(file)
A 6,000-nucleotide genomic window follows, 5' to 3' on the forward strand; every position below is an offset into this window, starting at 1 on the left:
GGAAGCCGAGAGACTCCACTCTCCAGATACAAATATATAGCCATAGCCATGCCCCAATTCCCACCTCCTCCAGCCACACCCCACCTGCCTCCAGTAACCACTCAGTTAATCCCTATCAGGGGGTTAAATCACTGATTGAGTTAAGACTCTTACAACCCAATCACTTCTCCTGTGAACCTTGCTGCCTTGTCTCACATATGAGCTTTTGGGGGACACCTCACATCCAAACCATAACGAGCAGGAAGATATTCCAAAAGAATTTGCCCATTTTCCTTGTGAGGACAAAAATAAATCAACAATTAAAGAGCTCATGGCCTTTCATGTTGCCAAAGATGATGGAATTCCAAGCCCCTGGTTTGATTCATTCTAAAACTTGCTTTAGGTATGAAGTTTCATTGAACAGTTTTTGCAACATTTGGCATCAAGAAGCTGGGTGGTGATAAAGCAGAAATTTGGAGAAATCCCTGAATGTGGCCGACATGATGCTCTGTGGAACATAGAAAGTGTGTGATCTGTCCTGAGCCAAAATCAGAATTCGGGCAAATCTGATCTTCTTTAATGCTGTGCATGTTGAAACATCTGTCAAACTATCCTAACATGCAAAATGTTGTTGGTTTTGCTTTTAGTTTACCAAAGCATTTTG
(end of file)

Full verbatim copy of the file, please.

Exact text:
A 6,000-nucleotide genomic window follows, 5' to 3' on the forward strand; every position below is an offset into this window, starting at 1 on the left:
GGAAGCCGAGAGACTCCACTCTCCAGATACAAATATATAGCCATAGCCATGCCCCAATTCCCACCTCCTCCAGCCACACCCCACCTGCCTCCAGTAACCACTCAGTTAATCCCTATCAGGGGGTTAAATCACTGATTGAGTTAAGACTCTTACAACCCAATCACTTCTCCTGTGAACCTTGCTGCCTTGTCTCACATATGAGCTTTTGGGGGACACCTCACATCCAAACCATAACGAGCAGGAAGATATTCCAAAAGAATTTGCCCATTTTCCTTGTGAGGACAAAAATAAATCAACAATTAAAGAGCTCATGGCCTTTCATGTTGCCAAAGATGATGGAATTCCAAGCCCCTGGTTTGATTCATTCTAAAACTTGCTTTAGGTATGAAGTTTCATTGAACAGTTTTTGCAACATTTGGCATCAAGAAGCTGGGTGGTGATAAAGCAGAAATTTGGAGAAATCCCTGAATGTGGCCGACATGATGCTCTGTGGAACATAGAAAGTGTGTGATCTGTCCTGAGCCAAAATCAGAATTCGGGCAAATCTGATCTTCTTTAATGCTGTGCATGTTGAAACATCTGTCAAACTATCCTAACATGCAAAATGTTGTTGGTTTTGCTTTTAGTTTACCAAAGCATTTTG